When GitHub was created, between 2007 and 2008, the community of developers and those interested in programming was growing. The platform was soon adopted by users looking for a community driven by Web 2.0, which fostered engagement and interaction of ideas and collaborative projects, in an independent environment open to everyone’s participation.
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Just over 16 years later, the platform has grown, it was bought by Microsoft in 2018 and, in addition to open codes, it also houses private projects and gained other features and resources — but it still maintains its independent aura and a very active community, which is constantly growing. each year.
According to GitHub itself, in 2019 the social programming hosting network had set the goal of reaching 100 million users by 2025. And the platform celebrates the fact of having achieved this goal two years earlier.
“We are happy to share that there are now officially over 100 million developers using GitHub to create, maintain and contribute to software projects, which represents a huge responsibility for us to continue to put developers first,” says Thomas Dohmke , CEO of GitHub.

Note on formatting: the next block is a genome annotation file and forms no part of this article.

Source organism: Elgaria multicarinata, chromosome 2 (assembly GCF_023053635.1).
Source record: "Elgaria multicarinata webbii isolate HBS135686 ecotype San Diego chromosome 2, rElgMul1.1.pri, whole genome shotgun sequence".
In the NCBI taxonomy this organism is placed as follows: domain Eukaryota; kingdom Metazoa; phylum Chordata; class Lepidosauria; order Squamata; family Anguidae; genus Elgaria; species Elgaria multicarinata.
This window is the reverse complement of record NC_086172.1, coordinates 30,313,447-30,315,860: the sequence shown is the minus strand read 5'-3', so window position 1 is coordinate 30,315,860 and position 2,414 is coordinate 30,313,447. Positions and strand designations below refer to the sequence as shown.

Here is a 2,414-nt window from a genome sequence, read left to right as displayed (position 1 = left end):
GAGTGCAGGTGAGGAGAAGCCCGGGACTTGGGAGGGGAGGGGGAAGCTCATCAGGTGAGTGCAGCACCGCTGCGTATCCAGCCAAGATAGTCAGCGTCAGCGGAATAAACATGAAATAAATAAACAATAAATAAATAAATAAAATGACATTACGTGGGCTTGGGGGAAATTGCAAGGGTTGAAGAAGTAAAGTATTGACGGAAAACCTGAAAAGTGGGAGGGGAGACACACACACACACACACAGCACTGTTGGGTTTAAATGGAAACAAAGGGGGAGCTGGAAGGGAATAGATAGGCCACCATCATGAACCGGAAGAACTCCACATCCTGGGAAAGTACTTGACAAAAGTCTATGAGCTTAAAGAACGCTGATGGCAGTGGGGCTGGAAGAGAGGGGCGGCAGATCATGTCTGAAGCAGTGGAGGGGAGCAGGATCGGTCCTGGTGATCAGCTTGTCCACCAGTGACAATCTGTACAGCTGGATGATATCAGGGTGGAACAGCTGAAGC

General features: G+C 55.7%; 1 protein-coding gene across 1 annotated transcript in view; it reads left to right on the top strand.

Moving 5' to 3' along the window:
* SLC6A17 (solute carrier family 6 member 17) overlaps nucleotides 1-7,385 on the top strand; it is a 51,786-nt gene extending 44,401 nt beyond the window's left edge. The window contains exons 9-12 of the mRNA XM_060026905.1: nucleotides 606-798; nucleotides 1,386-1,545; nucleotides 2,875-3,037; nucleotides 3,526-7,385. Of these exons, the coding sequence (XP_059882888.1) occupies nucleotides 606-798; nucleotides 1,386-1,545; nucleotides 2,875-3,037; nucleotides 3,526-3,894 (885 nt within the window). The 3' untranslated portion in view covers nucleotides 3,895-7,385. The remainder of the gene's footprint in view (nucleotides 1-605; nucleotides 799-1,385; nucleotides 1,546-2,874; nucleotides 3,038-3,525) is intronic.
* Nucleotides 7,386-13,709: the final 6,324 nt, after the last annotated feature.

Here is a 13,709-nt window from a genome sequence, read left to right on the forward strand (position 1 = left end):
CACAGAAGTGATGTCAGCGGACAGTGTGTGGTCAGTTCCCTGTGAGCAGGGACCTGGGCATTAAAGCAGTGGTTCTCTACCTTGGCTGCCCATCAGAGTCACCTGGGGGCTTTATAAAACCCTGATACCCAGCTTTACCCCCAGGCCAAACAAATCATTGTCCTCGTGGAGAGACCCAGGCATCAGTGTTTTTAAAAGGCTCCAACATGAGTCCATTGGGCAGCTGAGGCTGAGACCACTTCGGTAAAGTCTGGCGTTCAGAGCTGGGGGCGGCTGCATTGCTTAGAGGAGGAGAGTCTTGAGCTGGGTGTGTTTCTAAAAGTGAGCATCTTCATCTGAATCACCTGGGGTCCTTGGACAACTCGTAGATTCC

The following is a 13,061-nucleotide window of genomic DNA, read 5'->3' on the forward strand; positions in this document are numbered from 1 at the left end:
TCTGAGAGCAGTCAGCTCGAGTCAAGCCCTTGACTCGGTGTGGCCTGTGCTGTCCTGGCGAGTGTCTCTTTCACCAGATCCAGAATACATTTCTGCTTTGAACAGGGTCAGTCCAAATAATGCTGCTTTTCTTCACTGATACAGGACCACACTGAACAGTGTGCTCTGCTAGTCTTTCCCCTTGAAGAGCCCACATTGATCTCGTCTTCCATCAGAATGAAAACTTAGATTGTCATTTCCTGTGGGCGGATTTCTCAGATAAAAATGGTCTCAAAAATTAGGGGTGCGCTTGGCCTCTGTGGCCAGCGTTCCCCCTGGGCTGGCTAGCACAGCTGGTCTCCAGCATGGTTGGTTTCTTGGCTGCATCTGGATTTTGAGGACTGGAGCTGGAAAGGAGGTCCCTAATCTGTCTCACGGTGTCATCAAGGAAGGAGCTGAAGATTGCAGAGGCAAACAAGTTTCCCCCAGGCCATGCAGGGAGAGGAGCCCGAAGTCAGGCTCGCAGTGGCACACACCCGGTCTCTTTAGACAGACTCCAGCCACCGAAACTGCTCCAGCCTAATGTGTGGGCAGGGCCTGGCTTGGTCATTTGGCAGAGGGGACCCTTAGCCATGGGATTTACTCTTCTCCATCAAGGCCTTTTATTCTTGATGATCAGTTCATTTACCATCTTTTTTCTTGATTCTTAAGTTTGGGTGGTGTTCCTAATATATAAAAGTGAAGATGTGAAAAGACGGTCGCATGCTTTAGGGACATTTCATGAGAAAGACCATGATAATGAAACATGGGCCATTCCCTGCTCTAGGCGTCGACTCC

And Brazil has everything to do with this: according to the Octoverse 2022 open source report, carried out by GitHub itself, our country has the third largest developer community outside the United States with the highest growth on the platform, with more than 3 million of Brazilian programmers on the network, second only to India and China — last year alone, there were more than 924 thousand new Brazilians entered GitHub.
Changes and expansion on GitHub
Since 2007, much has changed, and diversity, whether of gender or ethnicity, has expanded applications, projects and ideas, which share codes, documents and design for various sectors — including the development of scientific research.
According to GitHub, in 2015, nearly one-third of developers registered on GitHub were from North America. Currently, the fastest growing regions are in South America, Southeast Asia and Africa.
“Currently, developers are writing code, contributing documentation and creating new solutions to solve new problems globally, working, for example, to create software for hospitals, film production, and even for NASA and the PyTorch project, which feeds artificial intelligence (AI) and machine learning applications,” says Dohmke.